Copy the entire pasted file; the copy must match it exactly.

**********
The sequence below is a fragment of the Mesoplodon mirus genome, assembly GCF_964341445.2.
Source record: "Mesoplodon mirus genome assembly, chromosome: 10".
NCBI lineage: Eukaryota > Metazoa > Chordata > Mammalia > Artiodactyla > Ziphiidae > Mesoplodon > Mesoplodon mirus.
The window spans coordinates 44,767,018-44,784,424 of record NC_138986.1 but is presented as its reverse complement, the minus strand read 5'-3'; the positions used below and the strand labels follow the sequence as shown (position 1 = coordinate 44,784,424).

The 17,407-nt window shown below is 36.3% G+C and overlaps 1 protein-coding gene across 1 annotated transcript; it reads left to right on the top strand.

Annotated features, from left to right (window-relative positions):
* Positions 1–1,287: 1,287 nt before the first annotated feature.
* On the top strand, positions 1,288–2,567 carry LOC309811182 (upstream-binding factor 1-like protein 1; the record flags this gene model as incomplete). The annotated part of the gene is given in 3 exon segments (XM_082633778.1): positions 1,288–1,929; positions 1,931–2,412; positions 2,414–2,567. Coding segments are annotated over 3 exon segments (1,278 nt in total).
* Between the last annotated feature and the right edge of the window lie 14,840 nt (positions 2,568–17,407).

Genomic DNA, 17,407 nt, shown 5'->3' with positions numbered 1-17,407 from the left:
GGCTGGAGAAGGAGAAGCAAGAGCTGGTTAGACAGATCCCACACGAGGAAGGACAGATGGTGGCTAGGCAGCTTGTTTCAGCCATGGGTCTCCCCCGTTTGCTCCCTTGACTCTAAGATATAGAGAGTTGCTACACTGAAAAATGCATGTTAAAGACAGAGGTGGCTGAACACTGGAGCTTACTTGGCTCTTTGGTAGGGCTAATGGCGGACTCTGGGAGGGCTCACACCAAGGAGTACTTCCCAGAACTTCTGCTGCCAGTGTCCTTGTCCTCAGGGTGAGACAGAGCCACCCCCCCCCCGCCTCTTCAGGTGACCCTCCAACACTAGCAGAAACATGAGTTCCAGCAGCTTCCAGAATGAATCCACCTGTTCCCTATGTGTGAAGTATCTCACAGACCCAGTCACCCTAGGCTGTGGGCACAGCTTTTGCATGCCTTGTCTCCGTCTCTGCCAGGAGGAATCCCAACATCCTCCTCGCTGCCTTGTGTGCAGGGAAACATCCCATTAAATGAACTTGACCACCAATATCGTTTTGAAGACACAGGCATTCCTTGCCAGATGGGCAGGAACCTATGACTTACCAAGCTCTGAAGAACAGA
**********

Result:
The sequence below is a fragment of the Mesoplodon mirus genome, assembly GCF_964341445.2.
Source record: "Mesoplodon mirus genome assembly, chromosome: 10".
NCBI lineage: Eukaryota > Metazoa > Chordata > Mammalia > Artiodactyla > Ziphiidae > Mesoplodon > Mesoplodon mirus.
The window spans coordinates 44,767,018-44,784,424 of record NC_138986.1 but is presented as its reverse complement, the minus strand read 5'-3'; the positions used below and the strand labels follow the sequence as shown (position 1 = coordinate 44,784,424).

The 17,407-nt window shown below is 36.3% G+C and overlaps 1 protein-coding gene across 1 annotated transcript; it reads left to right on the top strand.

Annotated features, from left to right (window-relative positions):
* Positions 1–1,287: 1,287 nt before the first annotated feature.
* On the top strand, positions 1,288–2,567 carry LOC309811182 (upstream-binding factor 1-like protein 1; the record flags this gene model as incomplete). The annotated part of the gene is given in 3 exon segments (XM_082633778.1): positions 1,288–1,929; positions 1,931–2,412; positions 2,414–2,567. Coding segments are annotated over 3 exon segments (1,278 nt in total).
* Between the last annotated feature and the right edge of the window lie 14,840 nt (positions 2,568–17,407).

Genomic DNA, 17,407 nt, shown 5'->3' with positions numbered 1-17,407 from the left:
GGCTGGAGAAGGAGAAGCAAGAGCTGGTTAGACAGATCCCACACGAGGAAGGACAGATGGTGGCTAGGCAGCTTGTTTCAGCCATGGGTCTCCCCCGTTTGCTCCCTTGACTCTAAGATATAGAGAGTTGCTACACTGAAAAATGCATGTTAAAGACAGAGGTGGCTGAACACTGGAGCTTACTTGGCTCTTTGGTAGGGCTAATGGCGGACTCTGGGAGGGCTCACACCAAGGAGTACTTCCCAGAACTTCTGCTGCCAGTGTCCTTGTCCTCAGGGTGAGACAGAGCCACCCCCCCCCCGCCTCTTCAGGTGACCCTCCAACACTAGCAGAAACATGAGTTCCAGCAGCTTCCAGAATGAATCCACCTGTTCCCTATGTGTGAAGTATCTCACAGACCCAGTCACCCTAGGCTGTGGGCACAGCTTTTGCATGCCTTGTCTCCGTCTCTGCCAGGAGGAATCCCAACATCCTCCTCGCTGCCTTGTGTGCAGGGAAACATCCCATTAAATGAACTTGACCACCAATATCGTTTTGAAGACACAGGCATTCCTTGCCAGATGGGCAGGAACCTATGACTTACCAAGCTCTGAAGAACAGA